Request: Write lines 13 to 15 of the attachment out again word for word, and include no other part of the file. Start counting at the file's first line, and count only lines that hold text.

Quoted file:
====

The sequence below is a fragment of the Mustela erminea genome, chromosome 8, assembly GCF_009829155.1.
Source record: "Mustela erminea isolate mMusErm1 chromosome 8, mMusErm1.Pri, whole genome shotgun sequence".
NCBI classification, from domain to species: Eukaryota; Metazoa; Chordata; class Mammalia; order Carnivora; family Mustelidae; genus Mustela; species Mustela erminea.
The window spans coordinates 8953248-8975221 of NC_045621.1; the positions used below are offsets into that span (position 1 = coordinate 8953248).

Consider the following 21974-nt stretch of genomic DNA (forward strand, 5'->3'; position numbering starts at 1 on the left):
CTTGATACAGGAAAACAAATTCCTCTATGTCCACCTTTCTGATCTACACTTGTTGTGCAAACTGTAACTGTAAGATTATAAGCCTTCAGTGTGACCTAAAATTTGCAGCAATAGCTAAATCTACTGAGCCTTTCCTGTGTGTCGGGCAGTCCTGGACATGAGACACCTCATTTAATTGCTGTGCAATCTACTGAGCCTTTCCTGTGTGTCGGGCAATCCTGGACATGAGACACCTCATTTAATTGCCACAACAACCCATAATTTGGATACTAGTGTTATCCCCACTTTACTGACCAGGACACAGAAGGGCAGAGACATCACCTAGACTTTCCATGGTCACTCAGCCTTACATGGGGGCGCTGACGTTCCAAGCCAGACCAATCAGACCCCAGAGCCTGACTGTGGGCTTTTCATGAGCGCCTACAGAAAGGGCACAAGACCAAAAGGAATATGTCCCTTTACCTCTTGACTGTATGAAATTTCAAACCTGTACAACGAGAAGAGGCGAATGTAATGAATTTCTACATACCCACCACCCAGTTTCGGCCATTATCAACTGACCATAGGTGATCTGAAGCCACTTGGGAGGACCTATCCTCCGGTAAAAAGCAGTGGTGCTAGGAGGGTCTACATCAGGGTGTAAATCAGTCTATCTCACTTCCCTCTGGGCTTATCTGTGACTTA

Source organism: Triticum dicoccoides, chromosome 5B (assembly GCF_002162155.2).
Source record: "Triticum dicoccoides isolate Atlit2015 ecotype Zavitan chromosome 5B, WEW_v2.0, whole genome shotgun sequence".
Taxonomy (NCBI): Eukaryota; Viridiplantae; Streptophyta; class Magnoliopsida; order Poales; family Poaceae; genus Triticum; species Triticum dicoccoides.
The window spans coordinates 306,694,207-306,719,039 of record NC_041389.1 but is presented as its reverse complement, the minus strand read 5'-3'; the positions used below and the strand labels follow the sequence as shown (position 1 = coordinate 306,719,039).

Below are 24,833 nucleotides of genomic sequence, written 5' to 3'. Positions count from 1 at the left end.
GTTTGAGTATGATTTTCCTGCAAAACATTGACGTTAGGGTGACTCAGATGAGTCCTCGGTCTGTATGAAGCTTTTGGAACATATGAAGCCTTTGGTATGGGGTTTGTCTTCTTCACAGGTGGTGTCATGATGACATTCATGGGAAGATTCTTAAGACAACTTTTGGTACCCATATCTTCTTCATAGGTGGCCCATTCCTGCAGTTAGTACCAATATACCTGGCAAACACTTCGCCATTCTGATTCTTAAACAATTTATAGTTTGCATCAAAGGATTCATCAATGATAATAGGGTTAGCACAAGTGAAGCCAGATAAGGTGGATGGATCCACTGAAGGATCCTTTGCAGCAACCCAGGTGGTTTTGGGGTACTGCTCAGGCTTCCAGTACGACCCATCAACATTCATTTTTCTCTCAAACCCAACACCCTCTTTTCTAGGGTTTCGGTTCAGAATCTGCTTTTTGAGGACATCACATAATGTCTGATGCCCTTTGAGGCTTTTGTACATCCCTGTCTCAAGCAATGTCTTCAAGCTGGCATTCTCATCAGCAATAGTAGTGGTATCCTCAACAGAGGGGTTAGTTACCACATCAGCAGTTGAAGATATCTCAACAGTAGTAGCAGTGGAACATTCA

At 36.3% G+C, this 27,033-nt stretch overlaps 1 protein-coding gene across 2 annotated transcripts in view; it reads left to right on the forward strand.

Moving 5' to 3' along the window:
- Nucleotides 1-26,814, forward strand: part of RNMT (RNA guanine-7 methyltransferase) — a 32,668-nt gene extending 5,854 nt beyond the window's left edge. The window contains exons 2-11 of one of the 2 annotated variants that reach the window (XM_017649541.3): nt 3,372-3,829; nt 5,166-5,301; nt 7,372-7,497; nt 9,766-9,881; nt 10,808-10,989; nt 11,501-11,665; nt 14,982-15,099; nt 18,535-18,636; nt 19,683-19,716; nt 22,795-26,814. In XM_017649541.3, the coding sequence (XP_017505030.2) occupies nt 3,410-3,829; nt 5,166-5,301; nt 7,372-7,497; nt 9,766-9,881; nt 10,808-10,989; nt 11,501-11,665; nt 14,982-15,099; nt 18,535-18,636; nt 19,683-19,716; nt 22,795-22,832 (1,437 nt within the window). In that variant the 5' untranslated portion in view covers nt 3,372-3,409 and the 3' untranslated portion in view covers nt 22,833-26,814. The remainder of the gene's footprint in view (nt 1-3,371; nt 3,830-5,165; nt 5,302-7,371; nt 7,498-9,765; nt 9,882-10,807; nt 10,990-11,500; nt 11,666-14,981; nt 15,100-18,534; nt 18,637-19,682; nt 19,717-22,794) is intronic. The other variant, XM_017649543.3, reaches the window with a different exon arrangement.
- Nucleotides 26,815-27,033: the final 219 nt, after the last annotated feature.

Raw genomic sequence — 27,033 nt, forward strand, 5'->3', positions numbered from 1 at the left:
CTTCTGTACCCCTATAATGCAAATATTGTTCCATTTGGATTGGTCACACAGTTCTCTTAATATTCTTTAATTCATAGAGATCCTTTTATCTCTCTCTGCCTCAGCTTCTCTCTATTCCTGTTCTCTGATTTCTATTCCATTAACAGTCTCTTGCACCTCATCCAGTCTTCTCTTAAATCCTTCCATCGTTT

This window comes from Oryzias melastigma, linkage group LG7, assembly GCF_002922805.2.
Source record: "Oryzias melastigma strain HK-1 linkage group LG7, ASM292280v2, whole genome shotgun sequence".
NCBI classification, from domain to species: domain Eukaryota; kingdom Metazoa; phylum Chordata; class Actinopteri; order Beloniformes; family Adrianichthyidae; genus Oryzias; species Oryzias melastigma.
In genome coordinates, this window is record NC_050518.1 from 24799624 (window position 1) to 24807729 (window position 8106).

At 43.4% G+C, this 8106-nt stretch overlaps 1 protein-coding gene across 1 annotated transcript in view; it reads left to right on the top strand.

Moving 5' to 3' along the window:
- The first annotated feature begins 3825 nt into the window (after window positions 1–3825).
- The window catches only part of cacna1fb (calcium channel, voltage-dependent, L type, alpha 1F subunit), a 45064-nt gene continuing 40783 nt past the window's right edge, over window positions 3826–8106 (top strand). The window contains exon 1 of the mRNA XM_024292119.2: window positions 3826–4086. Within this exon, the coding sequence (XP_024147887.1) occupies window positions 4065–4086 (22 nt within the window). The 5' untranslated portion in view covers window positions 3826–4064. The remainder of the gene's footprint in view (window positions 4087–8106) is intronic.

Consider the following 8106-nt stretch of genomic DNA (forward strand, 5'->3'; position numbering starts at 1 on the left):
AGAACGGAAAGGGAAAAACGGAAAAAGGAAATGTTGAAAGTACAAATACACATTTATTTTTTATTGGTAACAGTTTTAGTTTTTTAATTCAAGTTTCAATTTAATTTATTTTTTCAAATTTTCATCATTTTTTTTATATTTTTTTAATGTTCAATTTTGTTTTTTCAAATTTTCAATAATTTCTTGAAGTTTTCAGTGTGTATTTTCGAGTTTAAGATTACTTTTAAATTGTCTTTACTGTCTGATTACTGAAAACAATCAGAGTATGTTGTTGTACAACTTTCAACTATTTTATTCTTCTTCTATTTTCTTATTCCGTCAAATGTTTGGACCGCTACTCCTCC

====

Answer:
At 36.3% G+C, this 27,033-nt stretch overlaps 1 protein-coding gene across 2 annotated transcripts in view; it reads left to right on the forward strand.

Moving 5' to 3' along the window:
- Nucleotides 1-26,814, forward strand: part of RNMT (RNA guanine-7 methyltransferase) — a 32,668-nt gene extending 5,854 nt beyond the window's left edge. The window contains exons 2-11 of one of the 2 annotated variants that reach the window (XM_017649541.3): nt 3,372-3,829; nt 5,166-5,301; nt 7,372-7,497; nt 9,766-9,881; nt 10,808-10,989; nt 11,501-11,665; nt 14,982-15,099; nt 18,535-18,636; nt 19,683-19,716; nt 22,795-26,814. In XM_017649541.3, the coding sequence (XP_017505030.2) occupies nt 3,410-3,829; nt 5,166-5,301; nt 7,372-7,497; nt 9,766-9,881; nt 10,808-10,989; nt 11,501-11,665; nt 14,982-15,099; nt 18,535-18,636; nt 19,683-19,716; nt 22,795-22,832 (1,437 nt within the window). In that variant the 5' untranslated portion in view covers nt 3,372-3,409 and the 3' untranslated portion in view covers nt 22,833-26,814. The remainder of the gene's footprint in view (nt 1-3,371; nt 3,830-5,165; nt 5,302-7,371; nt 7,498-9,765; nt 9,882-10,807; nt 10,990-11,500; nt 11,666-14,981; nt 15,100-18,534; nt 18,637-19,682; nt 19,717-22,794) is intronic. The other variant, XM_017649543.3, reaches the window with a different exon arrangement.